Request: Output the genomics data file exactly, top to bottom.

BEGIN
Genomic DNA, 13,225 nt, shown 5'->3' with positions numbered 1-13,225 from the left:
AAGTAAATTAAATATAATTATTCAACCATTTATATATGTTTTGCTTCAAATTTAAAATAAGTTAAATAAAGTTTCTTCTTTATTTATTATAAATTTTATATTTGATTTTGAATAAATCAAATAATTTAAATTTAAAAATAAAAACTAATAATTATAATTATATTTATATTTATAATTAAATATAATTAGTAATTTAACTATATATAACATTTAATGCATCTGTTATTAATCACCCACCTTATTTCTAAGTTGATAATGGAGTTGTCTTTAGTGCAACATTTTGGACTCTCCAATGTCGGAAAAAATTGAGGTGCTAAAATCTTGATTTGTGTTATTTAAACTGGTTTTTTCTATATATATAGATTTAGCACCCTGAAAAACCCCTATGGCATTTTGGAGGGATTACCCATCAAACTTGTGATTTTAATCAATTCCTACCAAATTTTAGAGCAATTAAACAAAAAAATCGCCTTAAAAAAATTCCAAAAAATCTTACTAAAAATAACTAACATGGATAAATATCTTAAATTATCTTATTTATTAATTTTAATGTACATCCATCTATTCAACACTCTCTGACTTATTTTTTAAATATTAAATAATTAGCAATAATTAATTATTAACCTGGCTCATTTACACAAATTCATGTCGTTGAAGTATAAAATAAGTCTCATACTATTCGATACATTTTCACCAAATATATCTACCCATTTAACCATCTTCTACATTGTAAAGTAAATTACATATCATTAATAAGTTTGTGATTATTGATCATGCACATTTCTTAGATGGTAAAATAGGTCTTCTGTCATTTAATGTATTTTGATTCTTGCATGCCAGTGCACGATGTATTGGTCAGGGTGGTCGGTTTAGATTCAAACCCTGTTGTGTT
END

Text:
Genomic DNA, 13,225 nt, shown 5'->3' with positions numbered 1-13,225 from the left:
AAGTAAATTAAATATAATTATTCAACCATTTATATATGTTTTGCTTCAAATTTAAAATAAGTTAAATAAAGTTTCTTCTTTATTTATTATAAATTTTATATTTGATTTTGAATAAATCAAATAATTTAAATTTAAAAATAAAAACTAATAATTATAATTATATTTATATTTATAATTAAATATAATTAGTAATTTAACTATATATAACATTTAATGCATCTGTTATTAATCACCCACCTTATTTCTAAGTTGATAATGGAGTTGTCTTTAGTGCAACATTTTGGACTCTCCAATGTCGGAAAAAATTGAGGTGCTAAAATCTTGATTTGTGTTATTTAAACTGGTTTTTTCTATATATATAGATTTAGCACCCTGAAAAACCCCTATGGCATTTTGGAGGGATTACCCATCAAACTTGTGATTTTAATCAATTCCTACCAAATTTTAGAGCAATTAAACAAAAAAATCGCCTTAAAAAAATTCCAAAAAATCTTACTAAAAATAACTAACATGGATAAATATCTTAAATTATCTTATTTATTAATTTTAATGTACATCCATCTATTCAACACTCTCTGACTTATTTTTTAAATATTAAATAATTAGCAATAATTAATTATTAACCTGGCTCATTTACACAAATTCATGTCGTTGAAGTATAAAATAAGTCTCATACTATTCGATACATTTTCACCAAATATATCTACCCATTTAACCATCTTCTACATTGTAAAGTAAATTACATATCATTAATAAGTTTGTGATTATTGATCATGCACATTTCTTAGATGGTAAAATAGGTCTTCTGTCATTTAATGTATTTTGATTCTTGCATGCCAGTGCACGATGTATTGGTCAGGGTGGTCGGTTTAGATTCAAACCCTGTTGTGTT